Welcome to Our House - The Analogy ©

Having a baby is special. For some, it’s a lifelong dream, for others, a wonderful surprise. Either way, many of us have thought about taking this journey and whether it’s planned or a pleasant surprise, we all have preconceived ideas about what our child will look and be like. But what if it isn’t what we planned or expected? This is a short story I have written for parents who have or are expecting an exceptionally special child.

Welcome to our House – An analogy

After many months of dreaming, you finally decide it’s time. You are going to build that perfect house of your dreams. You have saved and saved, and now it’s time to put your plan into action. You find a wonderful, perfect piece of land in the city. It’s exactly what you are looking for – because it’s the plan that everyone talks about. You envision the all brick house sitting on luscious green grass, surrounded by a white picket fence. Inside is a marble foyer leading into a family room with beautiful oak hardwood floors. Granite lines the kitchen counter tops and there is an island sink in the middle. Upstairs has four perfect bedrooms and the master bedroom has an ensuite bathroom and an enormous walk-in closet, of course. It’s truly a dream come true, and it’s only a matter of time. You purchase the land and think to yourself, in nine short months, you will have it all.

But suddenly your agent calls to tell you, the land is not properly zoned, and the city has not approved it for building your perfect home. They have instead, given you land in the country, where an old country home sits. You are absolutely devastated, your dreams vanishing right before your eyes. You know you can’t back out now, you need a place to live, and despite it not being what you wanted, you know that somehow you will manage and that you can continue on.

You tell everyone what has happened, and everyone is disappointed, some even offering their condolences. You know that everyone else has a nice city home, and that was what you had planned, but you have to come to terms with the fact that you must learn to live in the country.

You go to see the property every month until closing and something funny happens. You start to fall in love with the place. The air is fresh, it’s peaceful and serene. There’s a pond on the land, and the house, though not a new all brick home, is quaint, and has lots of hidden potential. You soon realize it’s not a awful place, it’s just a different place. It’s slower paced than the city, less noisy and flamboyant, but it’s beautiful none the less. And in the process, you soon realize you may even get to meet some new and wonderful neighbours.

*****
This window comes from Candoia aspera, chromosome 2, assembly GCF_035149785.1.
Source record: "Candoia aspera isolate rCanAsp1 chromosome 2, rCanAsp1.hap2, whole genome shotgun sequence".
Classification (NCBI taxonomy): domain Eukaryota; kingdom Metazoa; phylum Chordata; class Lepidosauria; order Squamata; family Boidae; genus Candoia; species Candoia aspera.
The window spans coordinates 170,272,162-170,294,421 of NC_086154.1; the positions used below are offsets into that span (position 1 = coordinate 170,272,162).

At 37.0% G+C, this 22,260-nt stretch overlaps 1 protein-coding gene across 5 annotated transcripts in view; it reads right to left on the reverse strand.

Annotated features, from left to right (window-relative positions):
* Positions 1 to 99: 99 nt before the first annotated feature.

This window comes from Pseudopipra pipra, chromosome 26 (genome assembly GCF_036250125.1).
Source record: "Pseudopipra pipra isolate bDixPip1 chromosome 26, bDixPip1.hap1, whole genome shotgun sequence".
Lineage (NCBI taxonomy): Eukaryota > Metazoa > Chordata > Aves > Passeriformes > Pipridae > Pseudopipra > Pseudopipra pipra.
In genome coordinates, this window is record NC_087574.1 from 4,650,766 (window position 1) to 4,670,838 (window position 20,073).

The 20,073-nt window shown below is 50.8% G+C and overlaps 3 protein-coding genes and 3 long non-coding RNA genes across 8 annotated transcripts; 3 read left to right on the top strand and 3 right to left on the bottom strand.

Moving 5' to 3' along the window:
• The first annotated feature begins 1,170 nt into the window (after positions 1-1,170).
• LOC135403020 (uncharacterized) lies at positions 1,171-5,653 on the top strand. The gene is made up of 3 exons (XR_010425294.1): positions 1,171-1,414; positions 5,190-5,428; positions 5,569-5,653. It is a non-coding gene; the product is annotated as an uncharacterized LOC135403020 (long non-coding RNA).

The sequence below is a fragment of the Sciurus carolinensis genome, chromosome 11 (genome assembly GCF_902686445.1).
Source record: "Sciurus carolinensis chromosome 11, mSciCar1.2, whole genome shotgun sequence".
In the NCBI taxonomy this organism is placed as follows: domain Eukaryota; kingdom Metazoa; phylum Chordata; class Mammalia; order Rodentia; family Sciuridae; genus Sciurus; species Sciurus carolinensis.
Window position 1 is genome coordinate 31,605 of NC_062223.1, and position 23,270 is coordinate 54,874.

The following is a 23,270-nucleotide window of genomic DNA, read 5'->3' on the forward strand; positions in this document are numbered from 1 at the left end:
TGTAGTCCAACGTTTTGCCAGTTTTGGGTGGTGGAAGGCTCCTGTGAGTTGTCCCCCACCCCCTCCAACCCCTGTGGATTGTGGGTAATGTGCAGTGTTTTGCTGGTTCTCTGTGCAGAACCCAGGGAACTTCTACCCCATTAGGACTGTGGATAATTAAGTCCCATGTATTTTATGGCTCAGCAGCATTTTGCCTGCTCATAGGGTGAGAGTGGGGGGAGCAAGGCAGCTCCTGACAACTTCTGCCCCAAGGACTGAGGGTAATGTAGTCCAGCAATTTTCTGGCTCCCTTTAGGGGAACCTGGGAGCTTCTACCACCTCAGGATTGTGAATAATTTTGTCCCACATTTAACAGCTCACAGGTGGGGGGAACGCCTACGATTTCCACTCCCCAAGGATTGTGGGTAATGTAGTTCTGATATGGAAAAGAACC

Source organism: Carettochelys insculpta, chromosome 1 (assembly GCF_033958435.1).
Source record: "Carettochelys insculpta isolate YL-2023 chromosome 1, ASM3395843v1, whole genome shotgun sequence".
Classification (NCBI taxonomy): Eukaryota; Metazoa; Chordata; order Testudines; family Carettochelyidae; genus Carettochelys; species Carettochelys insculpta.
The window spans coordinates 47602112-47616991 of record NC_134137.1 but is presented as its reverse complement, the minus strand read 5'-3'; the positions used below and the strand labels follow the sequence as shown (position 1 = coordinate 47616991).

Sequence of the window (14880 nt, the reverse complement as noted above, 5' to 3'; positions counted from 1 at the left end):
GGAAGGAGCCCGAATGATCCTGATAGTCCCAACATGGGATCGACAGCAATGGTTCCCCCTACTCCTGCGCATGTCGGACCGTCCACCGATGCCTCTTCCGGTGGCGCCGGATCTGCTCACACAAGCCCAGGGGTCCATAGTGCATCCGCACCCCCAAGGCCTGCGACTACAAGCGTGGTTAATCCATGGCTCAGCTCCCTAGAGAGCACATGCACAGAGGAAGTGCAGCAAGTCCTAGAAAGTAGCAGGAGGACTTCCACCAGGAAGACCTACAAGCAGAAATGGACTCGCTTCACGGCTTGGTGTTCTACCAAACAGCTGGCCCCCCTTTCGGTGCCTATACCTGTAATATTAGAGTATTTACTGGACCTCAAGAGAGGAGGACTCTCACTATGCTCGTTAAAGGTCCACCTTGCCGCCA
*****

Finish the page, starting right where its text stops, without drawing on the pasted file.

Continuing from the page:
Its closing day and you suddenly find yourself full of anticipation, but you are still a little worried. After all, it isn’t what you had originally hoped for, and the house may need some repairs. But you are determined to accept it, and tackle everything one step at a time. You open the front door, and suddenly you are thrilled with what you see. The house is lovely, and has lots of character. The rooms are smaller but it’s decorated with beautiful attention and detail. The kitchen has marble instead of granite, and the bathroom has a soaker tub instead of a Jacuzzi. There isn’t a walk-in closet in sight, but the rooms all come with an indescribable view. Somehow, you just know that it was always meant to be and that this is now home.

This is my analogy of what it will be like for people who discover that they will be caring for a baby with Down syndrome. For us, it is not a terrible place to be, it is a journey full of surprises, milestones and discovery like any other child. And as the story suggests, sometimes it’s only a matter of ‘point of view’, and surprisingly, once you have been there, you don’t want to be anywhere else. The journey, like all others doesn’t come without some bumps in the road, but once you find your way, it’s all about the place you discovered, in most cases - quite by random chance
Author: Sandi Graham-McWade, Copyright